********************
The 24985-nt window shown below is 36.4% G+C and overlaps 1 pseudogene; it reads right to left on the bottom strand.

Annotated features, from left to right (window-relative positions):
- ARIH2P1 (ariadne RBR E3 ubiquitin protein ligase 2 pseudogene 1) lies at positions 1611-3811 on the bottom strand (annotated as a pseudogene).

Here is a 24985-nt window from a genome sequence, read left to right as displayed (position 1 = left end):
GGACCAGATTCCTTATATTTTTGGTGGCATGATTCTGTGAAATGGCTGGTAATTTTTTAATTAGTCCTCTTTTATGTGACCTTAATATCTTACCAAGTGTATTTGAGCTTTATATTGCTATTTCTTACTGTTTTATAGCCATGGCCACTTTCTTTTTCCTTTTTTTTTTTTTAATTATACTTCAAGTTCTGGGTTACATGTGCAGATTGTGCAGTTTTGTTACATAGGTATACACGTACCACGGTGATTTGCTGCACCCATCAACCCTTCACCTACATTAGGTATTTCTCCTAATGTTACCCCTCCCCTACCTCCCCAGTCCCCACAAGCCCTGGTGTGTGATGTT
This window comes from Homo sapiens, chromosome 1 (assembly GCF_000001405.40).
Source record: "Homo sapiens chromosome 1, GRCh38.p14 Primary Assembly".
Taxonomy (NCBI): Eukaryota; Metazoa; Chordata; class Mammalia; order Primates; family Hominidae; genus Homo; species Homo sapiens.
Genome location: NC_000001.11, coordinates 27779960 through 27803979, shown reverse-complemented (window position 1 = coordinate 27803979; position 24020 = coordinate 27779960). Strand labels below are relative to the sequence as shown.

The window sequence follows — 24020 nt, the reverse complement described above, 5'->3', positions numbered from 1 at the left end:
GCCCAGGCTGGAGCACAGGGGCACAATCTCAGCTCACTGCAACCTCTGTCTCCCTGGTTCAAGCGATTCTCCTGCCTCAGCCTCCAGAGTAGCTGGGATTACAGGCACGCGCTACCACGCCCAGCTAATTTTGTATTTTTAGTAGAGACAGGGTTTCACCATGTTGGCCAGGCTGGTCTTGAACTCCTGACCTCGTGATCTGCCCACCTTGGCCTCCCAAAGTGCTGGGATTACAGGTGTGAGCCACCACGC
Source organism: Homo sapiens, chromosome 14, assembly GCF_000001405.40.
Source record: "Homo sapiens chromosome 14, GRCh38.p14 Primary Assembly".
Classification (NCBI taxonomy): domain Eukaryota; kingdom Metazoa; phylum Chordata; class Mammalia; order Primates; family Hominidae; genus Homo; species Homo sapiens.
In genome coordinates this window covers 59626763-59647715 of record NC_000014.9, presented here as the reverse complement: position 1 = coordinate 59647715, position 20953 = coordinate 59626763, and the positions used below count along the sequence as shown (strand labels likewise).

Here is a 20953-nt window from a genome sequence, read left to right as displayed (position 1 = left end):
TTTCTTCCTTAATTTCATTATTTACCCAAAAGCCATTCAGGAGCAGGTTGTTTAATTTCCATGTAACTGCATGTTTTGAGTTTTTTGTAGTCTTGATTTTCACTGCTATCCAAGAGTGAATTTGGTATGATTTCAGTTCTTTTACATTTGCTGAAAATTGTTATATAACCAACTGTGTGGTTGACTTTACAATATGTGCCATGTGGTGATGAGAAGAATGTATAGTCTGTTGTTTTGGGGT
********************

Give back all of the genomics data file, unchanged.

The 24985-nt window shown below is 36.4% G+C and overlaps 1 pseudogene; it reads right to left on the bottom strand.

Annotated features, from left to right (window-relative positions):
- ARIH2P1 (ariadne RBR E3 ubiquitin protein ligase 2 pseudogene 1) lies at positions 1611-3811 on the bottom strand (annotated as a pseudogene).

Here is a 24985-nt window from a genome sequence, read left to right as displayed (position 1 = left end):
GGACCAGATTCCTTATATTTTTGGTGGCATGATTCTGTGAAATGGCTGGTAATTTTTTAATTAGTCCTCTTTTATGTGACCTTAATATCTTACCAAGTGTATTTGAGCTTTATATTGCTATTTCTTACTGTTTTATAGCCATGGCCACTTTCTTTTTCCTTTTTTTTTTTTTAATTATACTTCAAGTTCTGGGTTACATGTGCAGATTGTGCAGTTTTGTTACATAGGTATACACGTACCACGGTGATTTGCTGCACCCATCAACCCTTCACCTACATTAGGTATTTCTCCTAATGTTACCCCTCCCCTACCTCCCCAGTCCCCACAAGCCCTGGTGTGTGATGTT
This window comes from Homo sapiens, chromosome 1 (assembly GCF_000001405.40).
Source record: "Homo sapiens chromosome 1, GRCh38.p14 Primary Assembly".
Taxonomy (NCBI): Eukaryota; Metazoa; Chordata; class Mammalia; order Primates; family Hominidae; genus Homo; species Homo sapiens.
Genome location: NC_000001.11, coordinates 27779960 through 27803979, shown reverse-complemented (window position 1 = coordinate 27803979; position 24020 = coordinate 27779960). Strand labels below are relative to the sequence as shown.

The window sequence follows — 24020 nt, the reverse complement described above, 5'->3', positions numbered from 1 at the left end:
GCCCAGGCTGGAGCACAGGGGCACAATCTCAGCTCACTGCAACCTCTGTCTCCCTGGTTCAAGCGATTCTCCTGCCTCAGCCTCCAGAGTAGCTGGGATTACAGGCACGCGCTACCACGCCCAGCTAATTTTGTATTTTTAGTAGAGACAGGGTTTCACCATGTTGGCCAGGCTGGTCTTGAACTCCTGACCTCGTGATCTGCCCACCTTGGCCTCCCAAAGTGCTGGGATTACAGGTGTGAGCCACCACGC
Source organism: Homo sapiens, chromosome 14, assembly GCF_000001405.40.
Source record: "Homo sapiens chromosome 14, GRCh38.p14 Primary Assembly".
Classification (NCBI taxonomy): domain Eukaryota; kingdom Metazoa; phylum Chordata; class Mammalia; order Primates; family Hominidae; genus Homo; species Homo sapiens.
In genome coordinates this window covers 59626763-59647715 of record NC_000014.9, presented here as the reverse complement: position 1 = coordinate 59647715, position 20953 = coordinate 59626763, and the positions used below count along the sequence as shown (strand labels likewise).

Here is a 20953-nt window from a genome sequence, read left to right as displayed (position 1 = left end):
TTTCTTCCTTAATTTCATTATTTACCCAAAAGCCATTCAGGAGCAGGTTGTTTAATTTCCATGTAACTGCATGTTTTGAGTTTTTTGTAGTCTTGATTTTCACTGCTATCCAAGAGTGAATTTGGTATGATTTCAGTTCTTTTACATTTGCTGAAAATTGTTATATAACCAACTGTGTGGTTGACTTTACAATATGTGCCATGTGGTGATGAGAAGAATGTATAGTCTGTTGTTTTGGGGT